Physics of Thermal Gaseous Nebulae pp 39-72 | Cite as

# Radiative Excitation, Ionization, Recombination, and Fluorescence

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## Abstract

Before we can calculate rate processes for atomic events in gaseous nebulae, we must derive certain basic equations. Our first concern is with radiative processes involving hydrogen.

## Keywords

Charge Exchange Solar Corona Central Star Planetary Nebula Ground Term
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## Selected Bibliography

- Our discussion of absorption and emission processes involving H is taken from D.H. Menzel, 1937, Ap. J., 85, 330. This and other papers of the Harvard series on physical processes in gaseous nebulae are reprinted in: Physical Processes in Ionized Plasmas, ed. D.H. Menzel (New York: Dover Publications, 1962, hereafter referred to as PPIP).ADSzbMATHCrossRefGoogle Scholar
- Hydrogenic line and continuous absorption coefficients have been discussed by: Menzel, D.H., and Pekeris, C.L. 1935, M.N.R.A.S., 96, 77.ADSzbMATHGoogle Scholar
- Hydrogenic line and continuous absorption coefficients have been discussed by: Karzas, W.V., and Latter, R. 1961, Ap. J. Suppl., 6, 167.ADSCrossRefGoogle Scholar
- Hydrogenic line and continuous absorption coefficients have been discussed by: Burgess, A. 1964, M.N.R.A.S., 69, 1.Google Scholar
- The basic theoretical references to the ionization of hydrogen and the formation of H II regions with sharp boundaries are: Stromgren, B. 1939, Ap. J., 89, 526ADSCrossRefGoogle Scholar
- The basic theoretical references to the ionization of hydrogen and the formation of H II regions with sharp boundaries are: Stromgren, B. 1948, Ap. J., 108, 242.ADSCrossRefGoogle Scholar
- For a discussion of continuous absorption coefficients for complex atoms see: Burke, P.G. Atomic Processes and Applications, ed. P.G. Burke and B.L. Moiseiwitsch (Amsterdam: North-Holland Publications, 1976).Google Scholar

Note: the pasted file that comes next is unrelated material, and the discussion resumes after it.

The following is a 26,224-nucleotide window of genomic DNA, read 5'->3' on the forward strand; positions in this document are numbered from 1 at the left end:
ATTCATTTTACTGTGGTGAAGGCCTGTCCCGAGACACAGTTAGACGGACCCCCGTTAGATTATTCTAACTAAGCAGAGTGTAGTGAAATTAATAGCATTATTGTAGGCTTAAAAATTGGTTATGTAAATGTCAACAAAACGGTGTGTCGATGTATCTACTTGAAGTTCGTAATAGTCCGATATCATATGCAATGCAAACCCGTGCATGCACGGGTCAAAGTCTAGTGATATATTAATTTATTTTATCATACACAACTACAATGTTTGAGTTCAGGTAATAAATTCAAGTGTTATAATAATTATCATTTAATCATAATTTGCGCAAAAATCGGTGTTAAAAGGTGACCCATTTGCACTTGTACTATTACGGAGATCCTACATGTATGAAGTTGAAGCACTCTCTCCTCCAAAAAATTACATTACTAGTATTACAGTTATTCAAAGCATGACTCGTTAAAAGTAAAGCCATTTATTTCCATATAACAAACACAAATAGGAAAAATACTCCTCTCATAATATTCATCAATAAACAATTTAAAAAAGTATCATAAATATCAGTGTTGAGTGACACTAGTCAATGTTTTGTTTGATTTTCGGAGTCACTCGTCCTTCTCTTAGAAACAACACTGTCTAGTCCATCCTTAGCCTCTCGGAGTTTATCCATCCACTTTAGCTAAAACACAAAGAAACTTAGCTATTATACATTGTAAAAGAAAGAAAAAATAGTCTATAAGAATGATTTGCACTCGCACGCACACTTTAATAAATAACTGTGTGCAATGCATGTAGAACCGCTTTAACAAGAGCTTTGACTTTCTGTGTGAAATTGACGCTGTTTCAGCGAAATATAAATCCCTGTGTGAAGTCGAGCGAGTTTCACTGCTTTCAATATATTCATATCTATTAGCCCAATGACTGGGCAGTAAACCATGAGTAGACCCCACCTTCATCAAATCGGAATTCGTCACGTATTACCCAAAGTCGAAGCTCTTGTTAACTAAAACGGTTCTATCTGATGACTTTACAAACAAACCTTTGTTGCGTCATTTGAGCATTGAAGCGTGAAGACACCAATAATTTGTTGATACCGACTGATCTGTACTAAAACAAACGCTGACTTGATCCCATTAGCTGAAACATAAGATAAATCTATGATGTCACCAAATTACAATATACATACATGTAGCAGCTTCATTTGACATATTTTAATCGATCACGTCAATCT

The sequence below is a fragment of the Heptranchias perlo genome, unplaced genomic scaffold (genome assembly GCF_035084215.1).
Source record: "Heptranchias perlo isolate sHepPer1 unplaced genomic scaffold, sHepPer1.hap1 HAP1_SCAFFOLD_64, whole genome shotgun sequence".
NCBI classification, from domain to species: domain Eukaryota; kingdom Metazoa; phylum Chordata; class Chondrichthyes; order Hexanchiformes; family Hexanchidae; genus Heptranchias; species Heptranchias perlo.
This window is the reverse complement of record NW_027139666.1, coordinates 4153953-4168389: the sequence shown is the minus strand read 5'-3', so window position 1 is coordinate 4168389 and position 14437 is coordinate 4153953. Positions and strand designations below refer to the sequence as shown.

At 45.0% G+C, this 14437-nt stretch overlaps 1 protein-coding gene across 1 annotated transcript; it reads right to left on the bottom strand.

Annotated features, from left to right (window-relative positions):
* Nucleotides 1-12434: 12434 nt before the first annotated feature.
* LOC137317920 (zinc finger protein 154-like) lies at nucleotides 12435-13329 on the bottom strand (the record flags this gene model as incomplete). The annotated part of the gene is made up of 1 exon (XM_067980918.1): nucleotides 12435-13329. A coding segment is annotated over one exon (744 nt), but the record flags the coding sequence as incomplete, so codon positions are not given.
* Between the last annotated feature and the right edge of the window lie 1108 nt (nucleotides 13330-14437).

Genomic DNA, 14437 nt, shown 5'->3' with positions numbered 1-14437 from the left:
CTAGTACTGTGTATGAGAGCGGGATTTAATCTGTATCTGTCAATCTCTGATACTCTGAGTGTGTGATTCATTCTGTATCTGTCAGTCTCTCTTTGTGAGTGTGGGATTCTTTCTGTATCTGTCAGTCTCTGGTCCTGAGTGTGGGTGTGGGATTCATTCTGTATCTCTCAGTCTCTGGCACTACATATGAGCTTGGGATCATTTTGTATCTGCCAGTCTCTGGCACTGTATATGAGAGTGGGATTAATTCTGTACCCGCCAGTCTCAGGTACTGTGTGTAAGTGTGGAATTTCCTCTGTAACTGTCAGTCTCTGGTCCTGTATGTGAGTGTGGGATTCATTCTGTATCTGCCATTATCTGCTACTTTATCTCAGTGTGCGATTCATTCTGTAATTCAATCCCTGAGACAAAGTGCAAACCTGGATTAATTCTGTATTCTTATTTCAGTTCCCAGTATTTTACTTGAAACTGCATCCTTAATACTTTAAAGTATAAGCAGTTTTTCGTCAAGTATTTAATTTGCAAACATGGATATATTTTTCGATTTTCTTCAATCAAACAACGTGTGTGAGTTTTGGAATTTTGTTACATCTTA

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- Calculations for individual cross sections have been given by many workers. A few examples of this work are: Henry, R.J.W. 1970, Ap. J., 161, 1153. (G, N, O, Ne).ADSCrossRefGoogle Scholar
- Calculations for individual cross sections have been given by many workers. A few examples of this work are: Chapman, R.D., and Henry, R.J.W. 1971, Ap. J., 168, 169. (S)ADSCrossRefGoogle Scholar
- Calculations for individual cross sections have been given by many workers. A few examples of this work are: Chapman, R.D., and Henry, R.J.W. 1972, Ap. J., 173, 243. (Al, Si, Ar)ADSCrossRefGoogle Scholar
- Calculations for individual cross sections have been given by many workers. A few examples of this work are: Reilman, R.F., and Manson, S.T. 1979, Ap, J. Suppl., 40, 815ADSCrossRefGoogle Scholar
- Calculations for individual cross sections have been given by many workers. A few examples of this work are: Reilman, R.F., and Manson, S.T. 1981, Ap, J. Suppl., 46, 115.ADSCrossRefGoogle Scholar
- Calculations for individual cross sections have been given by many workers. A few examples of this work are: Sakhibullih, N., and Willis, A.J. 1976, Astron. Astrophys. Suppl., 31, 11. (C IV)ADSGoogle Scholar
- Calculations for individual cross sections have been given by many workers. A few examples of this work are: Pradhan, A.K. 1980, M.N.R.A.S., 190, 5P. (Ne II, Ne III, Ne IV)ADSGoogle Scholar
- Radiative recombination of complex atoms has been discussed by: Gould, R.J. 1978, Ap. J., 219, 250.ADSCrossRefGoogle Scholar
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- Approximate formulae and coefficients have been given by: Tarter, C.B. 1972, Ap. J., 172, 251.ADSCrossRefGoogle Scholar
- Approximate formulae and coefficients have been given by: Aldrovandi, S.M.V., and Pequignot, D. 1973, Astron. Astrophys., 25, 137.ADSGoogle Scholar
- The cross sections given by these authors for dielectronic recombination appear to be systematically too small. Dielectronic Recombination. A general review with references to previous work is given by: Seaton, M.J., and Storey, P.G. Atomic Processes and Applications, ed. P.G. Burke and B.L. Moiseiwitsch (Amsterdam: North-Holland Publications, 1976, p. 134).Google Scholar